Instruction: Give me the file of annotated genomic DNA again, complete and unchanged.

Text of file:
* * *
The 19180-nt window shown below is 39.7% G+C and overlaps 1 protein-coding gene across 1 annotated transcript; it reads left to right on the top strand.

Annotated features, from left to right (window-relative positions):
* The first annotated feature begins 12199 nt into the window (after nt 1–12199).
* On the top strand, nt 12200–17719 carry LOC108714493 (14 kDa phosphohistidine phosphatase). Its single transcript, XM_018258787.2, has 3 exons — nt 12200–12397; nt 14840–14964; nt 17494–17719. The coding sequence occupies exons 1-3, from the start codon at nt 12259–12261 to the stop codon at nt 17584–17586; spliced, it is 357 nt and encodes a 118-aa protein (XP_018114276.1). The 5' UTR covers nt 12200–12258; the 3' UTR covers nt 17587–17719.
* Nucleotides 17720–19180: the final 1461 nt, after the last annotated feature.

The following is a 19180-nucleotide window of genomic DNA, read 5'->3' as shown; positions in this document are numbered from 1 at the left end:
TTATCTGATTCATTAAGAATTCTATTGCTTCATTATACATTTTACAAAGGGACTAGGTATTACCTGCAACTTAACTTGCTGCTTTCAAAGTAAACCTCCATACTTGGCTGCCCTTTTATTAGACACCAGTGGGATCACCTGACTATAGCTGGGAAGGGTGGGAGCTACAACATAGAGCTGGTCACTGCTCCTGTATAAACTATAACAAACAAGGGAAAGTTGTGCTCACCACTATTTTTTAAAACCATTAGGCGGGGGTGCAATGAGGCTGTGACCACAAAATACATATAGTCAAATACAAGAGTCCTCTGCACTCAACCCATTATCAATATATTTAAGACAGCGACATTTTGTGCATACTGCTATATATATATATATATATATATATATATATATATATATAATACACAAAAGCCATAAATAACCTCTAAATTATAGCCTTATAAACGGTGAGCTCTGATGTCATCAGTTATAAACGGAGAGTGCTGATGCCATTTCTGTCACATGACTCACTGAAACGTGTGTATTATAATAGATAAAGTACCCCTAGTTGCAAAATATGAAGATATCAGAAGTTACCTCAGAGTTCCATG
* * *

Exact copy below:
The 19180-nt window shown below is 39.7% G+C and overlaps 1 protein-coding gene across 1 annotated transcript; it reads left to right on the top strand.

Annotated features, from left to right (window-relative positions):
* The first annotated feature begins 12199 nt into the window (after nt 1–12199).
* On the top strand, nt 12200–17719 carry LOC108714493 (14 kDa phosphohistidine phosphatase). Its single transcript, XM_018258787.2, has 3 exons — nt 12200–12397; nt 14840–14964; nt 17494–17719. The coding sequence occupies exons 1-3, from the start codon at nt 12259–12261 to the stop codon at nt 17584–17586; spliced, it is 357 nt and encodes a 118-aa protein (XP_018114276.1). The 5' UTR covers nt 12200–12258; the 3' UTR covers nt 17587–17719.
* Nucleotides 17720–19180: the final 1461 nt, after the last annotated feature.

The following is a 19180-nucleotide window of genomic DNA, read 5'->3' as shown; positions in this document are numbered from 1 at the left end:
TTATCTGATTCATTAAGAATTCTATTGCTTCATTATACATTTTACAAAGGGACTAGGTATTACCTGCAACTTAACTTGCTGCTTTCAAAGTAAACCTCCATACTTGGCTGCCCTTTTATTAGACACCAGTGGGATCACCTGACTATAGCTGGGAAGGGTGGGAGCTACAACATAGAGCTGGTCACTGCTCCTGTATAAACTATAACAAACAAGGGAAAGTTGTGCTCACCACTATTTTTTAAAACCATTAGGCGGGGGTGCAATGAGGCTGTGACCACAAAATACATATAGTCAAATACAAGAGTCCTCTGCACTCAACCCATTATCAATATATTTAAGACAGCGACATTTTGTGCATACTGCTATATATATATATATATATATATATATATATATATATATAATACACAAAAGCCATAAATAACCTCTAAATTATAGCCTTATAAACGGTGAGCTCTGATGTCATCAGTTATAAACGGAGAGTGCTGATGCCATTTCTGTCACATGACTCACTGAAACGTGTGTATTATAATAGATAAAGTACCCCTAGTTGCAAAATATGAAGATATCAGAAGTTACCTCAGAGTTCCATG